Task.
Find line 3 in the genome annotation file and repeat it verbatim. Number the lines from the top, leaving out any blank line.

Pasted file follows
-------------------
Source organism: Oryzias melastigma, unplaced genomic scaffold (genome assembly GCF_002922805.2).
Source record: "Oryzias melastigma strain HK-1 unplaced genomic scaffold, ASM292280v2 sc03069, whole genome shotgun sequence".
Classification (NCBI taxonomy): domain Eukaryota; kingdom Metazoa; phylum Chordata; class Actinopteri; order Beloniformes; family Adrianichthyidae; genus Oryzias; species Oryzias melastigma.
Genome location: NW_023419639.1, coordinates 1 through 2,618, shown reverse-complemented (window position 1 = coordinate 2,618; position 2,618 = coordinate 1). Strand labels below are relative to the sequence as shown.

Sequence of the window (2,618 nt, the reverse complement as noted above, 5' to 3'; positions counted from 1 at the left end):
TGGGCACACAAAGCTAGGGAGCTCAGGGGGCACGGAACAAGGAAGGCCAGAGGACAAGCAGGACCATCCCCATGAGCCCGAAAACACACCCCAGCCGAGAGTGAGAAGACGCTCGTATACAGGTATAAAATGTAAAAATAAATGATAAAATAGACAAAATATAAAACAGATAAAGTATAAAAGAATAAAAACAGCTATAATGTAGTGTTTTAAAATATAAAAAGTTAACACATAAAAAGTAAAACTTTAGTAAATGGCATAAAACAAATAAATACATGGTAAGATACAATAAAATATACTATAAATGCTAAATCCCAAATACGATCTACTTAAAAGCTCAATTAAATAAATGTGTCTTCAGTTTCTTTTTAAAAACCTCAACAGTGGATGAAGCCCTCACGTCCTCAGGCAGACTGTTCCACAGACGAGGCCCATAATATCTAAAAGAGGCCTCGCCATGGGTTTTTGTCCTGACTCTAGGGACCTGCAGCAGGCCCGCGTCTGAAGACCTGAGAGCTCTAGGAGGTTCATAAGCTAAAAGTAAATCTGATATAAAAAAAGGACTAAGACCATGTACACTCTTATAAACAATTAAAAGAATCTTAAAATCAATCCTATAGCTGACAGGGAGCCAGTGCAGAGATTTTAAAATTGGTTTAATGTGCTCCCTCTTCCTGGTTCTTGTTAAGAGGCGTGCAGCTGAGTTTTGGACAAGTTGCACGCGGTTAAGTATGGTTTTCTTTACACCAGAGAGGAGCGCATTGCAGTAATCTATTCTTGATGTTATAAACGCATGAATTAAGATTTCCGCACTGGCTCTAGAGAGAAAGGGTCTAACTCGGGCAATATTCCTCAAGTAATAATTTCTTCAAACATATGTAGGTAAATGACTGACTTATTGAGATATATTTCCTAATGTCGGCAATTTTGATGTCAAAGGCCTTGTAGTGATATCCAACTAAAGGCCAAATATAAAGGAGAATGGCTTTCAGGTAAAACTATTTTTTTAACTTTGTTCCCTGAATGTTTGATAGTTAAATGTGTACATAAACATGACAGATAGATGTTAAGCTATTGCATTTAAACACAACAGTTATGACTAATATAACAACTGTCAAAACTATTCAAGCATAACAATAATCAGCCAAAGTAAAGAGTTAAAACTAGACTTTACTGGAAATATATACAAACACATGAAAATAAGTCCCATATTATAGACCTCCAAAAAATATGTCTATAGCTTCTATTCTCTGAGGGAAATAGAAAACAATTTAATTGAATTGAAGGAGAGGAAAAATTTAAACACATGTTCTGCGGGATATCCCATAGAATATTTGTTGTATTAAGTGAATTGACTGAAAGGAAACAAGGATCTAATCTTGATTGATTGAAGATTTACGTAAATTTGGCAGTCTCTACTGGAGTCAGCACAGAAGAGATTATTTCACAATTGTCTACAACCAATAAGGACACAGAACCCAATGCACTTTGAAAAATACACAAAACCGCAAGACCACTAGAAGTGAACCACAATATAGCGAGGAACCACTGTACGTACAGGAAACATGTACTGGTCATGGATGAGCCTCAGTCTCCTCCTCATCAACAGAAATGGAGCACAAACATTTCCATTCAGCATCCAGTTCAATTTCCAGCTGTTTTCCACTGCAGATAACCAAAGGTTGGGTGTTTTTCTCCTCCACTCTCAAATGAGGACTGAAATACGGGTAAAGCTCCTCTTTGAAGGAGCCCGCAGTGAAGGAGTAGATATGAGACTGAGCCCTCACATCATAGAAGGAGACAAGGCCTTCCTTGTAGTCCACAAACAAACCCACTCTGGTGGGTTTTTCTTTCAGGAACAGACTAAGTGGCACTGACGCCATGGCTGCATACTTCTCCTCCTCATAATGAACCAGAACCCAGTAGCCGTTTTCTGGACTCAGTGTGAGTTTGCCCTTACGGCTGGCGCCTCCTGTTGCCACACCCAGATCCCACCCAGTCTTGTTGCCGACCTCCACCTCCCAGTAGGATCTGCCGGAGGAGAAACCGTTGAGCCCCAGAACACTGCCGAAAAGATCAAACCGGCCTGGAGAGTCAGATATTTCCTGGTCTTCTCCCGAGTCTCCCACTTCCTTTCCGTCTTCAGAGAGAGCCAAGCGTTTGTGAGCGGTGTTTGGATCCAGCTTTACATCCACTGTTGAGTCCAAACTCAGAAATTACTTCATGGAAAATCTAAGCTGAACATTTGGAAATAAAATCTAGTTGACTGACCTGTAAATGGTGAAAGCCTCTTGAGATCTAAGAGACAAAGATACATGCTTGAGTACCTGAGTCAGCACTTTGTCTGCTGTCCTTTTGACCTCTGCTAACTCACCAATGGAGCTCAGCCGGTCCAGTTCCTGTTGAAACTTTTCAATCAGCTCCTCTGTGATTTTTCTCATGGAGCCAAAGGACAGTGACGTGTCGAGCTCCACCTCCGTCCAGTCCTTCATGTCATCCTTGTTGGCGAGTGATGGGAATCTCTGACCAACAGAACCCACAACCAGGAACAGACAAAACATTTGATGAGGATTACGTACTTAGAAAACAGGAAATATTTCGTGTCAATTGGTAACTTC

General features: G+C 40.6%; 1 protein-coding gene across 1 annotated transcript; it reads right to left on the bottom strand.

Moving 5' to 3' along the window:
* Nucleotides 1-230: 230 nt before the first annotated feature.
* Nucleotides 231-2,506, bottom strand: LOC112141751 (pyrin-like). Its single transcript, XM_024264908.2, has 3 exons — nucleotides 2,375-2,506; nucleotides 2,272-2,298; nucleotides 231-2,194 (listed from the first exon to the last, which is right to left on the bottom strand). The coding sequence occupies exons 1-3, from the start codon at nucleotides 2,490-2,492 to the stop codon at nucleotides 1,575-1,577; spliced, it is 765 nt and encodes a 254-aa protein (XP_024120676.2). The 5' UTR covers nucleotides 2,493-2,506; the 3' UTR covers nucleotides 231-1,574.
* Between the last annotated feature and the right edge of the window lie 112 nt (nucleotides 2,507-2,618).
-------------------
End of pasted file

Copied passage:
Classification (NCBI taxonomy): domain Eukaryota; kingdom Metazoa; phylum Chordata; class Actinopteri; order Beloniformes; family Adrianichthyidae; genus Oryzias; species Oryzias melastigma.